Steamboat Springs Autumn. What a truly beautiful time of the year. In the Yampa Valley, we regale in the glory of the colors: deep blue skies that carry the warmth of reduced daylight, white clouds that beckon us to wrap ourselves within them, the deep reds of the scrub oak mixed with the yellow and oranges of the aspen and the almost black-green of the pines. Add a dusting of white snow on the very tops of the mountains and the combination literally can take our breath away.
It is a time that demands attention. Those of us involved in agriculture are well aware of the lessening of daylight hours and the coolness of the nights. There is much work to be done before the snow falls, covering the ground for a minimum of five months. The haying must be completed, the bales stacked into common areas and the stack-yards fenced to keep cattle and elk away from the commodity that the livestock rely on during the cold days.
Grain must be harvested and delivered to market or stored in on-farm granaries. Cattle and sheep must be gathered from their summer ranges, sorted and shipped to their winter homes. Water tanks need to be drained. Irrigated meadows are given a final dose of water. Equipment needs to be winterized and stored. And everyone replaces the irrigating shovel with the snow shovel.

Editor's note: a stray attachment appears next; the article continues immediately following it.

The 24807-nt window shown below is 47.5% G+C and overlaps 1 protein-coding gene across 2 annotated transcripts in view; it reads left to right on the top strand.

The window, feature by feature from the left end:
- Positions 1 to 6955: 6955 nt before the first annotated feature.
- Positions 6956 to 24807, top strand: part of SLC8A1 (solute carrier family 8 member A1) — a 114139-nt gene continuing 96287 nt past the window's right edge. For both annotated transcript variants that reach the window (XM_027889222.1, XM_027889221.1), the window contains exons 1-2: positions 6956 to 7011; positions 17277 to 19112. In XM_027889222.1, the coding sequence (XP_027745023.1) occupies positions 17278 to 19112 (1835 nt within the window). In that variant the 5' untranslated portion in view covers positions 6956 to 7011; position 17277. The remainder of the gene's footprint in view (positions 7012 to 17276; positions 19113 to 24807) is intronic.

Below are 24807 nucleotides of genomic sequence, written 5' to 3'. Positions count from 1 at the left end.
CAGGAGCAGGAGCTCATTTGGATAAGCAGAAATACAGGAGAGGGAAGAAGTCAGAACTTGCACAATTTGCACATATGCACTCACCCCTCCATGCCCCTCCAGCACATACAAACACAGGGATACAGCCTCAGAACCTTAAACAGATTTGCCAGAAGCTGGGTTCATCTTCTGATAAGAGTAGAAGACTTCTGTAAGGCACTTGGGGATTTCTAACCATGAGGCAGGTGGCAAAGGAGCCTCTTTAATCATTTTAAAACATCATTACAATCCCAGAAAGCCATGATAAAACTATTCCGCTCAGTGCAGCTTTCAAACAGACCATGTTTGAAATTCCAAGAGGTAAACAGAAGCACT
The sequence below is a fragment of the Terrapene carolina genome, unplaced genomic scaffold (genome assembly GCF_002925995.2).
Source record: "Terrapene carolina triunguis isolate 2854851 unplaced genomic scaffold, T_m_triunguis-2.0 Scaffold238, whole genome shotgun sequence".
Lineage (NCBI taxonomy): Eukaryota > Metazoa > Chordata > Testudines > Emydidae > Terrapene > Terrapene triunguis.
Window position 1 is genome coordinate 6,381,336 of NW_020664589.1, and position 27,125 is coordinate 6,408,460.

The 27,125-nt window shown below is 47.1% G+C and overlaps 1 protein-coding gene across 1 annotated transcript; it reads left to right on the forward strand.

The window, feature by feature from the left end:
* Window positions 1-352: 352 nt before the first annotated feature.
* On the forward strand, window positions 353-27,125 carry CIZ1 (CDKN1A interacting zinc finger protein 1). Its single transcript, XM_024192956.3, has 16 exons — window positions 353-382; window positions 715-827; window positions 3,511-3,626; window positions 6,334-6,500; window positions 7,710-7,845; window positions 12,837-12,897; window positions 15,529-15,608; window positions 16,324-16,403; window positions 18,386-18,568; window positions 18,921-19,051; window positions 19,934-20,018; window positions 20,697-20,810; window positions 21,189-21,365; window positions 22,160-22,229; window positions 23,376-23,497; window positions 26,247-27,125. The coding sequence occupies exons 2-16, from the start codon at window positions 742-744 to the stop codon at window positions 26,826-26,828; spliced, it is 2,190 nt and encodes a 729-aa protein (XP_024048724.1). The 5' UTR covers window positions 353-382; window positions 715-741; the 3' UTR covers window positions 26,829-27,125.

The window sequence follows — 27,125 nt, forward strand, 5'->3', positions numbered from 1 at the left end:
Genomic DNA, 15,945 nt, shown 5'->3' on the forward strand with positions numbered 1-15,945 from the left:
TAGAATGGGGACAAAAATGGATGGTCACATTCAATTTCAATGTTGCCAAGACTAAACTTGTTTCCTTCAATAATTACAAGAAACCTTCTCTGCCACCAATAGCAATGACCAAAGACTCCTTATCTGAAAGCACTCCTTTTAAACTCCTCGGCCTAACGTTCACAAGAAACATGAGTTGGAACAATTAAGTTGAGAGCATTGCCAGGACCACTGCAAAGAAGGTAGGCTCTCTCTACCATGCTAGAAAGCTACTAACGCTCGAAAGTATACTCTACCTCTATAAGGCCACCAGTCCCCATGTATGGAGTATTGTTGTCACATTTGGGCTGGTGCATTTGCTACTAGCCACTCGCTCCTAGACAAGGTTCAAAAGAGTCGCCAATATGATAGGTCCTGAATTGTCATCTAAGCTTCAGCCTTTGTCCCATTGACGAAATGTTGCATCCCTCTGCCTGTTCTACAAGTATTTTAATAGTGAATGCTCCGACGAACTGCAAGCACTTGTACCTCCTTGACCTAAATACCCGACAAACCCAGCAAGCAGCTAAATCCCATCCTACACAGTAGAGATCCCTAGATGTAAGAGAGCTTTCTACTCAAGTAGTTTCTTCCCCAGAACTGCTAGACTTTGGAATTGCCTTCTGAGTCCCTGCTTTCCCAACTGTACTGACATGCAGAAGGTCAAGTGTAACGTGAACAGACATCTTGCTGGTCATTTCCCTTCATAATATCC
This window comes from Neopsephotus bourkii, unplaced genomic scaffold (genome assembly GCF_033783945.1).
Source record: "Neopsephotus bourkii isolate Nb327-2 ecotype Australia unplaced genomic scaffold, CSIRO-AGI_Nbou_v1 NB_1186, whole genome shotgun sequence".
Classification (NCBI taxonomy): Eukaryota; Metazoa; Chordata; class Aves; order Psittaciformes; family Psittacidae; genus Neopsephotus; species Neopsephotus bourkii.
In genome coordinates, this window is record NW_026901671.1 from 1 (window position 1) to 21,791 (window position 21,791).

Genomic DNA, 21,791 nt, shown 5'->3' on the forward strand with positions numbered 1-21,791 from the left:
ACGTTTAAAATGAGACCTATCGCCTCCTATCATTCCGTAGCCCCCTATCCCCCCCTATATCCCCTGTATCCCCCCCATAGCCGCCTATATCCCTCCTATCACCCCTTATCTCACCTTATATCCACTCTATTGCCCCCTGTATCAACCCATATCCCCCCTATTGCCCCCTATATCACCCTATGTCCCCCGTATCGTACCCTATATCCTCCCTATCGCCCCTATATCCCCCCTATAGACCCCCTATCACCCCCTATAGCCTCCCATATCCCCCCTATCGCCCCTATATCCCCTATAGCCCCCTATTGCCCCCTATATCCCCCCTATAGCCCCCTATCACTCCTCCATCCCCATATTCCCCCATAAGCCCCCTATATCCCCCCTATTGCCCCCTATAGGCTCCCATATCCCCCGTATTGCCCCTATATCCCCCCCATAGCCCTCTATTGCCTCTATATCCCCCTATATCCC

Fall is also a time of reflection. Grandfathers watch their youngsters step onto the school bus and question where the time has gone - it wasn't so very long ago that their own children were headed off to the new experiences of higher education. Women talk about how fast summer passed while they were raking hay, riding horseback through the summer pastures and fixing their favorite casserole for a neighborhood picnic. The "annual paychecks" come across the kitchen table as lambs, calves, steers, hay and grain are sold and delivered. Checkbooks are re-balanced and the dreaded safari to the bankers begins anew.
And this year, our entire region talks about the people that we have lost to tragic circumstances, as well as some of the community leaders who died of old age. We miss them and will remember them. We wish their families well.
As another year closes in on us, it is time for the annual Ag Fall Gathering. The members of our varied agriculture organizations soon will receive their invitation to join their neighbors and friends for industry updates, good food, socializing and entertainment. Time to mark your calendar and save the date: Nov. 8 in Steamboat Springs. The various organizational meetings will start at 1 p.m. and will be staggered throughout the afternoon so you can hear what each of the groups are working on. Supper will be served at 4 p.m., awards at 5:30 p.m., and toe-tappin' entertainment at 6 p.m.
It is the right time to enjoy the fruits of our labors and give a word of thanks for the opportunity to work in Routt County agriculture.
Daughenbaugh is the executive director of the Community Agriculture Alliance.